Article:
Going Back To Mrągowo

For years we’d dreamed of taking Casey to Europe to show her the sights. The high point – revisiting Poland, where she was born and where Erika’s family is from; a number of Erika’s cousins still live there. Unfortunately Casey had zero interest in her birth mother, her birthplace or Poland in general (unless of course Casey had found that she was descended from King Casimir himself.) So Erika and I made that journey without her.

Though writing a book helped enormously in learning about the attachment issues that could’ve led to Casey’s demise, it didn’t dispel our obsession with learning everything we could about the first year of her life that predated us, including her daily care in the orphanage, the community she was born into and her biological family. Unfortunately, like so many adoption records, these are under lock and key, virtually impossible to access, but we had to try. I’d obsessed over her mother, “Katarina”, her siblings, family and the town they lived in, imagining an impoverished, backward village (see photo below.)

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Actually a photo I took in Yugoslavia ca. 1976

I was fixated on where Casey slept in the orphanage. For lack of any reference, I pictured her in something like a sterile hospital ward (see photo below.)

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Source: sjog.org.au

We made email contact with the director of the orphanage in Mrągowo, in Poland’s Lake District, and were stunned to learn that the director, Jolanta, actually remembered Casey from years before!

Landing at Warsaw Chopin International Airport on May 3rd – Casey’s birthday – we drove north to Mrągowo, marveling at how much Poland had transformed from 50 years of Communism, and how much stayed the same. Town centers had been spruced up, the lakes and yellow rapeseed fields were inviting, and Polish drivers were as impatient and aggressive as always (Photos below L-R Mragowo, rapeseed; below center, Warsaw traffic.)

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Driving through Sulimy, where Casey’s birth mother and family lived, we discovered a place quite different from my images of poverty. It was a pleasant hamlet of small farms and Alpine style houses with well-tended gardens and nice cars parked outside. We might’ve driven right past Katarina’s home.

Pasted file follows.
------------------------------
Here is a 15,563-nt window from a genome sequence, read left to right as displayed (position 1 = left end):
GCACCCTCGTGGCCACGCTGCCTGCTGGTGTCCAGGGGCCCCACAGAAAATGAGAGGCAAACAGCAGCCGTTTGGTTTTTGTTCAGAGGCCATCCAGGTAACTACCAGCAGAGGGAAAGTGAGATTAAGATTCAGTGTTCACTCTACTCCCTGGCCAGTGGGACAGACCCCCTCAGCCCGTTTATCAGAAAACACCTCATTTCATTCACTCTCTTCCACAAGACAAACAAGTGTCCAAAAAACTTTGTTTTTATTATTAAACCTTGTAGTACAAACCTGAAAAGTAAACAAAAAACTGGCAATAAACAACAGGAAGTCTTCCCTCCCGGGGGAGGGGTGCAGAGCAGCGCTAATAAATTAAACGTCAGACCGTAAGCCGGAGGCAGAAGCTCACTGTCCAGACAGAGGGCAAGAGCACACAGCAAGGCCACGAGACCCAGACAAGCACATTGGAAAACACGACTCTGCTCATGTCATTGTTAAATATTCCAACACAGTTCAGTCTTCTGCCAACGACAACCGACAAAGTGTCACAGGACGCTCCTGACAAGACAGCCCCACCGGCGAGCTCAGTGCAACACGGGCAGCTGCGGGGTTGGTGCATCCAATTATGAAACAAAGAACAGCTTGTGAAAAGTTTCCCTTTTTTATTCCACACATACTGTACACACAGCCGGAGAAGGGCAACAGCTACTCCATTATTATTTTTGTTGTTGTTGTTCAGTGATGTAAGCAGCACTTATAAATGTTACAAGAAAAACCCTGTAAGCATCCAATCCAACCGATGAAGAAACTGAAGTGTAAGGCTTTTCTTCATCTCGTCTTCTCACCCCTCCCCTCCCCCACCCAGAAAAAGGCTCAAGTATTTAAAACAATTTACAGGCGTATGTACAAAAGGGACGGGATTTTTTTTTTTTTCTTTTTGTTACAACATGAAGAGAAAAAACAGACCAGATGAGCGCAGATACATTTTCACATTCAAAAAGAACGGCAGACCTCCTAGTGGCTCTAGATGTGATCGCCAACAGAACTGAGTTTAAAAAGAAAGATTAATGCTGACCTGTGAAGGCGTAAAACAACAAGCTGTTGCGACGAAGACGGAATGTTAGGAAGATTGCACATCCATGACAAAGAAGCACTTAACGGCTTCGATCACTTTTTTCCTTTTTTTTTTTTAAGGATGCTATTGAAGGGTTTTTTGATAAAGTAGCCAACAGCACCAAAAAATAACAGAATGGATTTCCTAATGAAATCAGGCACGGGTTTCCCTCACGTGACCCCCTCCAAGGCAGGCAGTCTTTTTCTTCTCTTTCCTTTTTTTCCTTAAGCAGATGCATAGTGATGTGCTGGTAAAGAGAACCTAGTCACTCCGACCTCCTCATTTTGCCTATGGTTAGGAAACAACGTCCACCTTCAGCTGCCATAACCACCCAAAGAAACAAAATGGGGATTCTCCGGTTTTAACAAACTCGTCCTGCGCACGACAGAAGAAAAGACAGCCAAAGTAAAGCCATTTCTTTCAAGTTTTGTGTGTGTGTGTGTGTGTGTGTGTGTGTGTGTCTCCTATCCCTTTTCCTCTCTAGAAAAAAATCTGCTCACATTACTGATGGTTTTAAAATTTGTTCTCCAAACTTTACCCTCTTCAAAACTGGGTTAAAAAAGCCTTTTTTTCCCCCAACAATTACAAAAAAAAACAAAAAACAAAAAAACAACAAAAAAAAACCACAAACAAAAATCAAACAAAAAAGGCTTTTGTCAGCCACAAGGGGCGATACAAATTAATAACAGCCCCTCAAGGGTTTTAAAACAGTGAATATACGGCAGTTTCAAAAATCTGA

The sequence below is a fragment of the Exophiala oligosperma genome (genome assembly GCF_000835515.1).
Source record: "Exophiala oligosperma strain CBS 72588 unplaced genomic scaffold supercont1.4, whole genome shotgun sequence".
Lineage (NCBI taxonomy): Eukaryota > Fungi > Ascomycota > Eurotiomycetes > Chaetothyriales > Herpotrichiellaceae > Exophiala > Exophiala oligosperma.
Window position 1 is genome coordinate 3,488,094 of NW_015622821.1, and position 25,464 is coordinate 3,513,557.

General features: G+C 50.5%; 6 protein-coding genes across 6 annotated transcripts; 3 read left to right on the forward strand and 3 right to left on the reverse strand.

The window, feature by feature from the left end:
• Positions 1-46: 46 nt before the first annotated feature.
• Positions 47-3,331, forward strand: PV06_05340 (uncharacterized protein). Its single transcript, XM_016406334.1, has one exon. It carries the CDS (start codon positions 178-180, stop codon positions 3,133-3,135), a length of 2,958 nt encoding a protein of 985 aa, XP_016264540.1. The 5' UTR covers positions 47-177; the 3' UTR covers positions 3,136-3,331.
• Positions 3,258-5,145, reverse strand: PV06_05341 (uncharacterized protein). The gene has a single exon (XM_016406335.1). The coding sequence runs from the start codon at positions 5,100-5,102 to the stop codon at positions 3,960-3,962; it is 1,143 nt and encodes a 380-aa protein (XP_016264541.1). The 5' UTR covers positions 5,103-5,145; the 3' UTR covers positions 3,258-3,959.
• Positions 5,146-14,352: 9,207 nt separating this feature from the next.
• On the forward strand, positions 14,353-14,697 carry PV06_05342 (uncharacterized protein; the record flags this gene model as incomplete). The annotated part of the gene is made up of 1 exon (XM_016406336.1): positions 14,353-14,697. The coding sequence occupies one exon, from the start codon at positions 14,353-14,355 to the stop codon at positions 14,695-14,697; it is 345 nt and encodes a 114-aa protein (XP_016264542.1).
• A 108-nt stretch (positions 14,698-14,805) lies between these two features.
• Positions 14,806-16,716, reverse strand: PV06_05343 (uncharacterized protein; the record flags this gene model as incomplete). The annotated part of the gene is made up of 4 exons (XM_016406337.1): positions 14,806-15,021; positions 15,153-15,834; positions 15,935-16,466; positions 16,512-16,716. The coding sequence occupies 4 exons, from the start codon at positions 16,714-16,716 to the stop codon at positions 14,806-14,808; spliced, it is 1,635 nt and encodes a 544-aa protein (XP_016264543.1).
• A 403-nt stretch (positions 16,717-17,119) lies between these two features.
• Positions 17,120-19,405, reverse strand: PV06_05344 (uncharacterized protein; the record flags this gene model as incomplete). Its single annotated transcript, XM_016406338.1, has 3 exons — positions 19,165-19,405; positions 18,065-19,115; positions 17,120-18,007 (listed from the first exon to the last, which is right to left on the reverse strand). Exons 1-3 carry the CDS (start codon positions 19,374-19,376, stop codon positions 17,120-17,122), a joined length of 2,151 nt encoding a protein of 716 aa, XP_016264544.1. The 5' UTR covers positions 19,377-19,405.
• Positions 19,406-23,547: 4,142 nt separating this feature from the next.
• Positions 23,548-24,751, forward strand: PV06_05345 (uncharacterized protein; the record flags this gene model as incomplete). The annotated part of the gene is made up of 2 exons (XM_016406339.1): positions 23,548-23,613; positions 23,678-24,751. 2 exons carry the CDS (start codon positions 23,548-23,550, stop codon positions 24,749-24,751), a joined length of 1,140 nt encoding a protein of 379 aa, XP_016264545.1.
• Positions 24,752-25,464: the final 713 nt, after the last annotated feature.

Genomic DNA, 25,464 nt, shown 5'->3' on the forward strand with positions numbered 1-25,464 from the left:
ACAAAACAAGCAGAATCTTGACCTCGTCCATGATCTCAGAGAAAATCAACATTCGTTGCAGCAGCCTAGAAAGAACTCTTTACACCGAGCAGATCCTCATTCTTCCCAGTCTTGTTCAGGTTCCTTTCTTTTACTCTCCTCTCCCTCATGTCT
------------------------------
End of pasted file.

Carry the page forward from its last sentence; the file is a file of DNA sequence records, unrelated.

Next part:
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We met Jolanta at the orphanage, since re-purposed and renovated as a home for the disabled. (Photos below L-R orphanage in 1991 and 2018.)

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She took us on a short tour, showing us the room where Casey slept with the other babies. Unlike my Dickensian image, it was a warm, cozy room. A large window opened to a courtyard outside. Erika and I just stood and drank in the surroundings, imagining Casey sleeping there peacefully with several other babies. IMG_1073

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We followed Jolanta back to her office where she showed us a photo on her phone that she had downloaded from our remembrance website. It was a picture of her, as a young aide, holding Casey in 1991, just months before we arrived to receive her. That was mind blowing. The photo of them together was our first image of Casey!

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She still had the handwritten notes of Casey’s intake from years before. There were a couple of big reveals even in the limited data that was provided by the state. In 1991 we understood that Katarina had 2 other children before Casey, when in fact she had 3. What happened to the other children and had Jadwiga had other pregnancies afterwards? Jolanta read another notation that described Katarina as an “invalid of the second group.” She apparently had a mental disability that made it impossible for her to live alone or hold a job. This was mind blowing because we thought that Jadwiga was just a simple country girl. There was much more to the story. Knowing this, Jolanta said that she was amazed that Casey had advanced as far as she had because she likely inherited at least some of Katarina’s ailments. If she did they never showed.